Improving integrated health services for Pacific families

A Victoria University of Wellington-led project has been awarded almost $1.2 million to investigate how New Zealand's health and social services systems could better support Pacific families.

 Ausaga Fa’asalele Tanuvasa, Jacqueline Cumming, Debbie Ryan
L-R: Victoria University’s Dr Ausaga Fa’asalele Tanuvasa and Professor Jacqueline Cumming, and Pasifika Perspectives Dr Debbie Ryan.

The project, funded by the Health Research Council of New Zealand (HRC), calls into question the one-size-fits-all approach to health and social services delivery.

“Life expectancy for Pacific people is five years lower than for non-Māori or non-Pacific people in New Zealand,” says project lead Professor Jacqueline Cumming, director of Victoria's Health Services Research Centre, which sits within the new Faculty of Health.

“Pacific people have high rates of chronic conditions, and experience many barriers to obtaining the services they require to meet their needs.

“If the country is to better meet their health and social services needs, it’s essential that we don’t rely on implementing strategies that are not well researched from the perspectives of Pacific people.”

Professor Cumming says the project will involve focus groups of up to 30 families and in-depth case studies with 15 families.

“We’ll examine the healthcare experiences of Pacific families that have multifaceted needs or which are managing multiple issues simultaneously,” says co-investigator Dr Debbie Ryan from Pacific Perspectives Ltd.

“Health and social services are usually delivered by a large range of professionals working across many different organisations—a fragmented delivery that can lead to major inconvenience, wasted resources, and very poor health and social outcomes.

“Key issues in the health system include people being seen by multiple providers for the same condition, people receiving different advice from different health providers, duplicated tests, information not being shared or going missing, people slipping through gaps in the system, and harm arising from the use of incompatible medications.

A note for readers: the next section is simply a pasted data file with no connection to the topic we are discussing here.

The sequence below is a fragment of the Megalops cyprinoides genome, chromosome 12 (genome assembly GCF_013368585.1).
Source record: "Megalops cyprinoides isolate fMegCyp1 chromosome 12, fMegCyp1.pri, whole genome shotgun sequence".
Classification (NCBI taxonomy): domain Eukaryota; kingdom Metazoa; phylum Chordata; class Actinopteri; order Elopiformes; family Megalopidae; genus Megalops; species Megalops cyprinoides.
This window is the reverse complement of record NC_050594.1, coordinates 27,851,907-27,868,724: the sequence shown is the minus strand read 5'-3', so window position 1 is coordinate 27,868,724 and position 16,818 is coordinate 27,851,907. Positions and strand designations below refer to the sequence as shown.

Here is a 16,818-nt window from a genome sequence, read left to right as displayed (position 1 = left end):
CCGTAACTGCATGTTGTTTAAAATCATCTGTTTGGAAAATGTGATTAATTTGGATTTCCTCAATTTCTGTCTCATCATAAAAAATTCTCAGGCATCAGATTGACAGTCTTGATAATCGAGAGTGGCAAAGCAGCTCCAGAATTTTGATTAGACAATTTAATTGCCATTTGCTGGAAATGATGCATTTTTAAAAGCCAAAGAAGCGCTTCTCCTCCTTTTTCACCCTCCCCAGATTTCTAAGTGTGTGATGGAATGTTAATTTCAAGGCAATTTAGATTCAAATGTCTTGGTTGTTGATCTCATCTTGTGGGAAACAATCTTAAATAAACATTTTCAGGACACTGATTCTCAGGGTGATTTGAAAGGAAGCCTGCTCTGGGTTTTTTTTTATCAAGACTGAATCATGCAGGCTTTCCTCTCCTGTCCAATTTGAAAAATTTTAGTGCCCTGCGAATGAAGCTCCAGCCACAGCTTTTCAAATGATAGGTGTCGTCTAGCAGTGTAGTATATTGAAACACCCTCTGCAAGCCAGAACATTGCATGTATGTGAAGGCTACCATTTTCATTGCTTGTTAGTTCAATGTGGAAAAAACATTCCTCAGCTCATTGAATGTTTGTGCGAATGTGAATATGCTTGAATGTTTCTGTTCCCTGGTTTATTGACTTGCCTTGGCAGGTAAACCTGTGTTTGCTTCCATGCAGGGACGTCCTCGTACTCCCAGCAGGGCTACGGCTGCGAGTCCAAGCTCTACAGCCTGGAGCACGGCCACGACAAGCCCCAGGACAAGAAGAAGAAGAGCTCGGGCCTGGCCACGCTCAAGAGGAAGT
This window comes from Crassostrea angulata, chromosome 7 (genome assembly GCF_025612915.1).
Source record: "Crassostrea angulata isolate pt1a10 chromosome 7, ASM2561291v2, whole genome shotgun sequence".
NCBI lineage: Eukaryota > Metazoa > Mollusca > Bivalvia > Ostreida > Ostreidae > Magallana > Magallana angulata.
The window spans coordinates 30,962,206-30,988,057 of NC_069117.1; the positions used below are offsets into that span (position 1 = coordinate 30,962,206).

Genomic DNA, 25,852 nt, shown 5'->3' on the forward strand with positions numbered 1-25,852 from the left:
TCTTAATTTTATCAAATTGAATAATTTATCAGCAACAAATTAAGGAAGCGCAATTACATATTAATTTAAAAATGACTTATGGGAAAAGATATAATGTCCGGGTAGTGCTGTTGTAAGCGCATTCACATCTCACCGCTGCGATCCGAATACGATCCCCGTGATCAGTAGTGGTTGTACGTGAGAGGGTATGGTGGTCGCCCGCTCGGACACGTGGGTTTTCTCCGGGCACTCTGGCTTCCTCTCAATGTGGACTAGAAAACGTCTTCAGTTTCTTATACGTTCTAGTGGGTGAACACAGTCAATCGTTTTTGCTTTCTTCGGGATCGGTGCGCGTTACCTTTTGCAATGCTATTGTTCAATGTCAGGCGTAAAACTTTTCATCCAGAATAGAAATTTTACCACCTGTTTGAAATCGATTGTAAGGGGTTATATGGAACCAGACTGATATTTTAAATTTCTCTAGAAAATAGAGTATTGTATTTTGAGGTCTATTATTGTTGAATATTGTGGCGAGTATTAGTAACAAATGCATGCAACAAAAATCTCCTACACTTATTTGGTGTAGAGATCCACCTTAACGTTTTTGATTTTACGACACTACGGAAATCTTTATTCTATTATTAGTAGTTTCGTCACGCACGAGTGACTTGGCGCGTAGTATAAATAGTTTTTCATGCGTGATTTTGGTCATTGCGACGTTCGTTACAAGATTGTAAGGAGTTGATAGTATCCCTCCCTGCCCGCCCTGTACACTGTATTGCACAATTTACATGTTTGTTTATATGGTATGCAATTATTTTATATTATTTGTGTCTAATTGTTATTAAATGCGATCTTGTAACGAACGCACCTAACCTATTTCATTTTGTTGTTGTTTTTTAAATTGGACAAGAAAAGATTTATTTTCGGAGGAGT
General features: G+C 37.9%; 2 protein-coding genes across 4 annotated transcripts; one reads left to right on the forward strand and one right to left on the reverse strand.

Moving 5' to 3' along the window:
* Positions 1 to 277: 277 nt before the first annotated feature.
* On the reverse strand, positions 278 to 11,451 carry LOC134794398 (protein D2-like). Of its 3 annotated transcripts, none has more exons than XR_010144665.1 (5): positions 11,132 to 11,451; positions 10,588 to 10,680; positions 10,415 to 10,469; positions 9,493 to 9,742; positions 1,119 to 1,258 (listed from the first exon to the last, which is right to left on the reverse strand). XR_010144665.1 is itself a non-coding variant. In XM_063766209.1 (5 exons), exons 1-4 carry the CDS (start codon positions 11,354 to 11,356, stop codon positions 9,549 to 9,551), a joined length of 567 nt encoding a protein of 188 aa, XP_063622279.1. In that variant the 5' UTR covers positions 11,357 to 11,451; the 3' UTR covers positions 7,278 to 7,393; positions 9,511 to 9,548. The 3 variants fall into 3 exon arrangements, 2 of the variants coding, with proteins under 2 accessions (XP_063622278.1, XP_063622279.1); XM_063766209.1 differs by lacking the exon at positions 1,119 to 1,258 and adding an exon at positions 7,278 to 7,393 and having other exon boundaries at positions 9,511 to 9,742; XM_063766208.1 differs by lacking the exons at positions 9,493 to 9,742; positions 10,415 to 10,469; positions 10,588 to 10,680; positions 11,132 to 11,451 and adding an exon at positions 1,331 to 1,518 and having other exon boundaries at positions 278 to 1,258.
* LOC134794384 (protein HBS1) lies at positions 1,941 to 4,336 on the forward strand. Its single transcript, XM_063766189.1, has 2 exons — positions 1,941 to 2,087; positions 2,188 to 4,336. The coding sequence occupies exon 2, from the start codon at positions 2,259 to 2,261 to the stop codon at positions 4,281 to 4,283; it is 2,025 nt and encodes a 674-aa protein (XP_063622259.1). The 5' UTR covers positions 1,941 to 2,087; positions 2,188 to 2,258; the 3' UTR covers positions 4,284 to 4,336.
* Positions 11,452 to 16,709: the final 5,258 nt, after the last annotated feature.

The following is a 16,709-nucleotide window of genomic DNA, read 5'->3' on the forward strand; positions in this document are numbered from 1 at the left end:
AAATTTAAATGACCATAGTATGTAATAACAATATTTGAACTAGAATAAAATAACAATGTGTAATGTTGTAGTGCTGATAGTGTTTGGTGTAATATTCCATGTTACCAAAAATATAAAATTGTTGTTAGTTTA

“Families may also be involved with social service providers such as housing, employment and immigration, and those services may also not be working well together nor alongside health services to deliver the services that families need.

“More integrated service delivery is seen as key to improving the quality of care and health outcomes for New Zealanders, and to ensuring a much more efficient use of resources. We want to identify what this will mean for Pacific families and identify ways of delivering services that will work best for those families.”

More than 15 years on from the implementation of the 2001 Primary Health Care Strategy and the Government’s concerted attempts to deliver more integrated services, Professor Cumming says much more needs to be done.

“New Zealand health policy continues to stress the need to develop more integrated care to better meet the needs of people and families with individual, complex needs, and taking into account social and cultural practices that underpin these needs,” says Professor Cumming.

“We know very little about how individuals and families actually experience fragmentation, nor about the best ways to reduce fragmentation for families. This is the gap in knowledge that this research is aiming to fill. Our methodology emphasises identifying what works, for whom and in what circumstances or contexts.”

Professor Cumming and Dr Ryan will work with Victoria University’s Drs Marianna Churchward, Ausaga Fa’asalele Tanuvasa and Megan Pledger.

This is the tenth HRC-funded project that Professor Cumming has led since 2001, and the 24th she has been involved with. She is currently leading an HRC-funded project awarded $1.2 million in July last year examining the impact of reforms to community pharmacy services, and is also an investigator on Ageing Well National Science Challenge’s Life When Renting project.